PinkMonkey Online Study Guide-World History
In 1945, several displaced Jews from Europe, migrated
to Palestine. The native Arab inhabitants highly resented this development.
The country witnessed serious riots as a result. In November 1947,
the U.N. voted for the partition of Palestine into two independent
states, Jewish and Arab, as well as the internationalization of
the sacred city of Jerusalem. However the proposal was neither accepted
by the Jews or the Arabs.
In May 1948, Great Britain abandoned its mandate
over Palestine. The Jewish leaders took this opportunity to proclaim
the independence of the Republic of Israel. This was followed by
a war between the neighboring Arab states of Syria, Lebanon, Iran,
Saudi Arabia, Jordan and Egypt on one side against Israel. But thanks
to the timely intervention of the U.N., an armistice was signed
between Israel and the Arab states. Israel occupied nearly 8,000
square miles of Palestine, out of a total of 10,500. In 1949, a
democratic constitution was adopted by the new Israeli state. It
elected the veteran Zionist leader Chaim Weizmann as its president,
and was admitted to the U.N. in the same year.
The Arab State of Hejaz which included the
Moslem holy cities of Mecca and Medina, was a nominally independent
state under King Hussein. The dependence of King Hussein
on Great Britain, fired the patriotic opposition of the Moslems.
The situation however, was fully exploited by Abdul Aziz Ibn
Saud, Sultan of Nejd, and leader of the Wahabis.
Abdul Aziz invaded Hejaz in 1925, when Hussein abdicated the throne.
His son Ali was defeated and expelled, and Mecca was captured. In
1926, Abdul Aziz bore the title of "King of Hejaz and Nejd".
Then he brought the whole of the Arabian Peninsula under his control.
In 1932, he transformed, "Hejaz and Nejd" into Saudi Arabia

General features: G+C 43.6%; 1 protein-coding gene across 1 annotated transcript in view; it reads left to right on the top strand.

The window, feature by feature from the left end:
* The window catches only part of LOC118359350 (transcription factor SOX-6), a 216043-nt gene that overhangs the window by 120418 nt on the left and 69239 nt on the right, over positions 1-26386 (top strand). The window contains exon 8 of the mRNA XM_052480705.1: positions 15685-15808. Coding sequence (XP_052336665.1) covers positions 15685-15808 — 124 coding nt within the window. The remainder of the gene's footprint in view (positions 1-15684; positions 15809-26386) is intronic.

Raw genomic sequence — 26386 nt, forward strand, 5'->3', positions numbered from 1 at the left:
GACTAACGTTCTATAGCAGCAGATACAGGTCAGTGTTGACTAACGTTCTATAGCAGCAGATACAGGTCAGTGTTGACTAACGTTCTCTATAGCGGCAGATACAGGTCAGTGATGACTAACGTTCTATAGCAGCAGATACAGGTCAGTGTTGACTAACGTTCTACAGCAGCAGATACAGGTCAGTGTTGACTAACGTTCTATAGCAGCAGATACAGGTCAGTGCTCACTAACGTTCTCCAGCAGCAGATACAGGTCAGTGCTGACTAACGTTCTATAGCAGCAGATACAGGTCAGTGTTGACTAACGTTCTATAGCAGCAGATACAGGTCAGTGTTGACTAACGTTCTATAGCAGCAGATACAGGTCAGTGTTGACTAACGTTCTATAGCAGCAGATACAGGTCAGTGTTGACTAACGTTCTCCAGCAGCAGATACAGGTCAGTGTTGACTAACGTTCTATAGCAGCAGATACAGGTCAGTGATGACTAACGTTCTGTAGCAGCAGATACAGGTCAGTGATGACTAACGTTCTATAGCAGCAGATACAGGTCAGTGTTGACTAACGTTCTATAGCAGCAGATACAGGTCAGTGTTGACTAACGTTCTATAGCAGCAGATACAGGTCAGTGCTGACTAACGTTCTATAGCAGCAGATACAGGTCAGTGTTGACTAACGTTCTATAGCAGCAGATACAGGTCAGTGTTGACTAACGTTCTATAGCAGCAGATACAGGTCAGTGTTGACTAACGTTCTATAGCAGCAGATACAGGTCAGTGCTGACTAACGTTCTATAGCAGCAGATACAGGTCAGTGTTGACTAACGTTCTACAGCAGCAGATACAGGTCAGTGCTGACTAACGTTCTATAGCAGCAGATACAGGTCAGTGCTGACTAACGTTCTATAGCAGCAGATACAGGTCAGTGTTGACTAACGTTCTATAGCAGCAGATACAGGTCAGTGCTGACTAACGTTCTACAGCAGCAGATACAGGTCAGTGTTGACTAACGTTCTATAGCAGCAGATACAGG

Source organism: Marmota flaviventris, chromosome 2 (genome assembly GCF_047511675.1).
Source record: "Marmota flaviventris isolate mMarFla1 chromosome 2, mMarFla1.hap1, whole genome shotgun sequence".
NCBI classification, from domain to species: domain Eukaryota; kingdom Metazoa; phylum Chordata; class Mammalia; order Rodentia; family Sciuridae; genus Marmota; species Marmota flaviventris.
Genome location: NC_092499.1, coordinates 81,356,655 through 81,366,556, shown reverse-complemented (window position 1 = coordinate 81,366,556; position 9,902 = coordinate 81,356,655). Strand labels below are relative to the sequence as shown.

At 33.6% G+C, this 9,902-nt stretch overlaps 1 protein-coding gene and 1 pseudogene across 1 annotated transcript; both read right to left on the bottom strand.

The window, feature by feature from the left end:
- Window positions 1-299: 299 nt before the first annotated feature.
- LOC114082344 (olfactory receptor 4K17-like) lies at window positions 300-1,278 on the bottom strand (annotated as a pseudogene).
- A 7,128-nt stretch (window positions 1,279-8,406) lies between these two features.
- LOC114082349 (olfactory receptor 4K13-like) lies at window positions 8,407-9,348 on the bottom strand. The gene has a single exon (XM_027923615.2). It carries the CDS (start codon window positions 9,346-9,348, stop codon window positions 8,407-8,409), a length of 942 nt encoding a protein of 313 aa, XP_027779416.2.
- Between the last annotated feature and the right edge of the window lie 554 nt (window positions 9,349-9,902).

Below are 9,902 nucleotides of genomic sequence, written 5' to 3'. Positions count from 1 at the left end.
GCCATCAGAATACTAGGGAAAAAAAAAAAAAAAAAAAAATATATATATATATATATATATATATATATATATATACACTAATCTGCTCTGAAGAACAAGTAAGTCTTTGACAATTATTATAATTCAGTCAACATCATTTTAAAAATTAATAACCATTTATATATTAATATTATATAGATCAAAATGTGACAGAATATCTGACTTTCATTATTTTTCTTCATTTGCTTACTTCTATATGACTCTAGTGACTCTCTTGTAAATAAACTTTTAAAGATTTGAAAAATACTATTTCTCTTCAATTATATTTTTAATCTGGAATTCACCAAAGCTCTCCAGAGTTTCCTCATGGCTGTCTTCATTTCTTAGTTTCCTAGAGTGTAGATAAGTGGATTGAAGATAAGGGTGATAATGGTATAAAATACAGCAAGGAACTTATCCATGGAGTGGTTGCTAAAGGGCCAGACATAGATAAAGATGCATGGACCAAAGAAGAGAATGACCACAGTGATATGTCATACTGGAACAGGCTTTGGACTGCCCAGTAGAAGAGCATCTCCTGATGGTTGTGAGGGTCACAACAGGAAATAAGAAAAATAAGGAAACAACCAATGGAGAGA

and gave a novel political unity to it.
The nationalist patriots formed the native Nationalist
Party, under the moving spirit of Saad Zaghlul. However,
the British protectorate over Egypt was recognized by the Paris
Peace Settlement (1919) and the Treaty of Sevres of 1923.
In 1919, Saad Zaghlul was arrested and deported
to the Island of Malta. Lord Milner then visited Egypt and under
his recommendations, a treaty was signed in 1921, between Great
Britain and Sultan Ahmed Faud whereby Egypt became a nominally independent
state with Ahmed Faud as its king. Since the treaty
was rejected by the Nationalist followers of Zaghlul, it was enforced
unilaterally by the British government in 1922. In 1923, the Nationalists
emerged with maximum authority in the Egyptian Parliament. Hence
they recalled Zaghlul from exile to form a native ministry. Though
Zaghlul died in 1927, the Nationalist government could wring concessions
from Great Britain, that had signed the Anglo-Egyptian Treaty on
August 26, 1936. By this Treaty, Britain was authorized to station
a maximum of 10,000 soldiers on the Suez Canal, for a period of
16.1 - The Causes Of The Rise Of Nationalism
16.2 - Emergence Of India As A Nation
16.3 - Rise Of Modern China
16.4 - Rise Of Modern Japan
16.5 - National Awakening In South East Asia
16.6 - National Awakening In Arab Lands
16.7 - Israel
16.8 - African Nationalism
16.9 - Nationalism In Latin America
16.10 - Dates & Events